This, one thought, gave the visitor a fighting chance. Ranatunga later admitted that he was looking for a total around 275-280, but thought a score of 220 would be enough after finding the ball spinning when he was at the crease.

"I knew the wicket was crumbling and was happy to see the score go past the 200 mark."

"We could not restrict Sri Lanka after such a fine start," rued Azhar. The fire the Indians displayed at the beginning of the Sri Lankan innings was doused by the end and it was left
to Sachin Tendulkar to give India a rousing start.

The spectators realised that India's passage to Lahore was in the hands of Tendulkar and the little big man of Indian cricket gave a lot of hope as long as he was at the crease. The early departure of Navjot Sidhu did not bring about despair as Tendulkar and Sanjay Manjrekar took the score to 98 for one. Then disaster struck in quick succession. Tendulkar was the first to go, stumped off left-arm spinner Jayasuriya for 65 (88 balls, nine 4s).

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For the addition of just another run, Azhar left, caught and bowled by Kumara Dharmasena for no score.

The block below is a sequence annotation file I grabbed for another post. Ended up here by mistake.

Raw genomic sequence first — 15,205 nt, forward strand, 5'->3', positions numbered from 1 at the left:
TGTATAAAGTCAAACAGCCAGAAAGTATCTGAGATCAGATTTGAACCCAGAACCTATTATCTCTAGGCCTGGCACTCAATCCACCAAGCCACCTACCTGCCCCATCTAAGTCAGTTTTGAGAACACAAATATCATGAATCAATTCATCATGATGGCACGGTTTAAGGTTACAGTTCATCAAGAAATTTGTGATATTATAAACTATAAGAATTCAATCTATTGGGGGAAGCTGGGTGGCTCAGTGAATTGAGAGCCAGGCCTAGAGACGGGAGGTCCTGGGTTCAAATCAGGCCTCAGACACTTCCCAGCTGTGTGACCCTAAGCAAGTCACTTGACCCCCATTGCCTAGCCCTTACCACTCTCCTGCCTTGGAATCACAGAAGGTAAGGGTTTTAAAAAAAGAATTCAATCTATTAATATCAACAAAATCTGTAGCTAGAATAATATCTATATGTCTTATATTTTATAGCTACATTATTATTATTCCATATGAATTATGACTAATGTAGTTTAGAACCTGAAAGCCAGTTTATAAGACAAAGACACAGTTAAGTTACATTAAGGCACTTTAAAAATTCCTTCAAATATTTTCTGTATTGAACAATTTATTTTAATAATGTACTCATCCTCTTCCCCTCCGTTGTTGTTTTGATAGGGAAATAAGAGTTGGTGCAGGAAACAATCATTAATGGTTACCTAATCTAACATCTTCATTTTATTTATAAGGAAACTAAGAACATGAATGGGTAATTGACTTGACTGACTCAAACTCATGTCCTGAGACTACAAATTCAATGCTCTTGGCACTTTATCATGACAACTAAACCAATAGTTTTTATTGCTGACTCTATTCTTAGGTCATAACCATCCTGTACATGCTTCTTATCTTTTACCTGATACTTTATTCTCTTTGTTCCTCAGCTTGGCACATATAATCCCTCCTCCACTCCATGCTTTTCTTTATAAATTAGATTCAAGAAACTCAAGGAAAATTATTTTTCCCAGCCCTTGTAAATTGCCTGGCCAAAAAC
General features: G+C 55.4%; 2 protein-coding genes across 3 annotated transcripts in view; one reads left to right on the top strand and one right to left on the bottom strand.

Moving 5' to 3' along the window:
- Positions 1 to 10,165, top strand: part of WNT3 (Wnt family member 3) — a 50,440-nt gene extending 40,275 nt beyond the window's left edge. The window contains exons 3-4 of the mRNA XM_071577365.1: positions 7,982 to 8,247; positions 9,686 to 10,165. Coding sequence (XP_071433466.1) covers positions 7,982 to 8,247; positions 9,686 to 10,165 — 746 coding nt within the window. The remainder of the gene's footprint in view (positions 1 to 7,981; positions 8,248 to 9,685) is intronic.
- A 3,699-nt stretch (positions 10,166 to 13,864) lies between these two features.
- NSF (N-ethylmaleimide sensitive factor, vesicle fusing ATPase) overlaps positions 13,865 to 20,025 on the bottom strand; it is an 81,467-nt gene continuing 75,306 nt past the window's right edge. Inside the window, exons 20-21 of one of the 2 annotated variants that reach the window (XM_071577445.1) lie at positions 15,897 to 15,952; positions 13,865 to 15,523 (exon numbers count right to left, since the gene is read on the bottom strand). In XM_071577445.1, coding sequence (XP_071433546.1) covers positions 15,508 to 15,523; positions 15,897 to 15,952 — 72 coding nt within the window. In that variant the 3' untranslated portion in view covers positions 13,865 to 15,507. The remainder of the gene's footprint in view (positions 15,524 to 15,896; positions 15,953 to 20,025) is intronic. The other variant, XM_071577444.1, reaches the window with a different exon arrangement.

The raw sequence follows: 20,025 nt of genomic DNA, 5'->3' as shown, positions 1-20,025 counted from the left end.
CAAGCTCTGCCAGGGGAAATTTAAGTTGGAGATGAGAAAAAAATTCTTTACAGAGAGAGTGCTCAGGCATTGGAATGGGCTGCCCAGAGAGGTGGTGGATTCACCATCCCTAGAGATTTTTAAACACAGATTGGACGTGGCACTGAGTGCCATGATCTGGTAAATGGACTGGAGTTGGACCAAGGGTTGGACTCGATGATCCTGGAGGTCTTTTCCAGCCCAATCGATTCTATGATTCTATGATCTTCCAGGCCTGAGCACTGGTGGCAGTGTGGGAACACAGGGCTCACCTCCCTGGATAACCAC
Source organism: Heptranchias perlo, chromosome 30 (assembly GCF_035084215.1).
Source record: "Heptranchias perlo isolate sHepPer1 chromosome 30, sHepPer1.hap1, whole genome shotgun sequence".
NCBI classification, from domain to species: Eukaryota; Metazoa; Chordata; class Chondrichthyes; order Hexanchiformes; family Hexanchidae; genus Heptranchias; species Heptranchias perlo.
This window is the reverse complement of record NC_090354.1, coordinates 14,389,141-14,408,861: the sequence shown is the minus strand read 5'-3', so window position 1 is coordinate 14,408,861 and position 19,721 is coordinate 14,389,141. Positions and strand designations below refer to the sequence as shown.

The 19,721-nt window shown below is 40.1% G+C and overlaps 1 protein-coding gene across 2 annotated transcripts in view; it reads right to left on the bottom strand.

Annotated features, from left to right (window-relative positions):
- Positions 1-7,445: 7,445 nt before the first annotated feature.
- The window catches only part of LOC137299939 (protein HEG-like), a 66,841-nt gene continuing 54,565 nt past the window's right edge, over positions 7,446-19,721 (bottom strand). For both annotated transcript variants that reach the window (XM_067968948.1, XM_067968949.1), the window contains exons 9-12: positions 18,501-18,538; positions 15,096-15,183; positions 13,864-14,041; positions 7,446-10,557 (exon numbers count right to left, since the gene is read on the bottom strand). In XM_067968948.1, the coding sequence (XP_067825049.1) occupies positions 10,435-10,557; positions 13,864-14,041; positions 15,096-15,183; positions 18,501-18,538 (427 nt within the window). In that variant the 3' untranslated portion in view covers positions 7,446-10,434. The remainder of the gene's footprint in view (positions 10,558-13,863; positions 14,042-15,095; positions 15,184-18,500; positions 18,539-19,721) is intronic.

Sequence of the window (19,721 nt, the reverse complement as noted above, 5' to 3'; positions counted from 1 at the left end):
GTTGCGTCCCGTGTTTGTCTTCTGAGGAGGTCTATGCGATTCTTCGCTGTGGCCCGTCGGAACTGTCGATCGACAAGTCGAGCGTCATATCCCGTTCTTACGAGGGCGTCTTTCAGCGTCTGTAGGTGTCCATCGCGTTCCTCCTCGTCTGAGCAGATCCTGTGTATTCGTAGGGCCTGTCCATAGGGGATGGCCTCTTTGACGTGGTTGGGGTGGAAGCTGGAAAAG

Manjrekar (25), who looked solid in his 48-ball innings, left being bowled by Jayasuriya and an Indian victory looked distant. Javagal Srinath was promoted over Ajay Jadeja to give company to the left-handed Vinod Kambli and to add muscle to the Indian innings.

But he was run out for six. Jadeja left for no score after playing 11 balls. He was bowled round his legs by a vicious turner from Jayasuriya and the writing wason the wall.

With the dismissal of Nayan Mongia (1) and Aashish Kapoor (0), falling to De Silva and Muralitharan respectively, it was all over bar the baying for blood by the spectators.
 

Scorecard

Sri Lanka: S. Jayasuriya c Prasad b Srinath 1; R. Kaluwitharana c Manjrekar b Srinath 0; A. Gurusinha c Kumble b Srinath 1; A. De Silva b Kumble 66; R. Mahanama (retd. hurt) 58; A. Ranatunga Ibw b Tendulkar 35; H. Tillekeratne c Tendulkar b Prasad 32; K. Dharmasena b Tendulkar 9; C. Vaas (run out) 23; P. Wickremasinghe (not out) 4; M. Muralitharan (not out) 5; Extras (b-1, lb-10, w-4, nb-2) 17; Total (for eight wkts. in 50 overs) 251.


Fall of wickets: 1-1, 2-1, 3-35, 4-85, 5-168, 6-206, 7-236, 8-244.


India bowling: Srinath 7-1-34-3; Kumble 10-0-51-1; Prasad 8-0-50-1; Kapoor 10-0-40-0; Jadeja 5-0-31-0; Tendulkar 10-1-34-2.
 

India: S. Tendulkar st Kaluwitharana b Jayasuriya 65; N. Sidhu c Jayasuriya b Vaas 3; S.
Manjrekar b Jayasuriya 25; M. Azharuddin c ; b Dhannasena 0; V. Kan-ibli (not out) 10; J. Srinath (run out) 6; A. Jadeja b Jayasuriya 0; N. Mongia c Jayasuriya b De Silva 1; A.
Kapoor c De Silva b Muralitharan 0; Extras (lb-5, w-5) 10; Total (for eight
wkts. in 34.1 overs) 120.


Fall of wickets: 1-8, 2-98, 3-99, 4- 101, 5-110, 6-115, 7-120, 8-120.
 

Sri - Lanka bowling: Wickremasinghe 5-0-24-0; Vaas 6-1- 23-1; Muralitharan 7.1-0-29-1; Dhannasena 7-0-24-1; Jayasuriya 7-1- 12-3; De Silva 2-0-3-1.

 

This article was first published in The Sportstar (issue dated: March 23, 1996)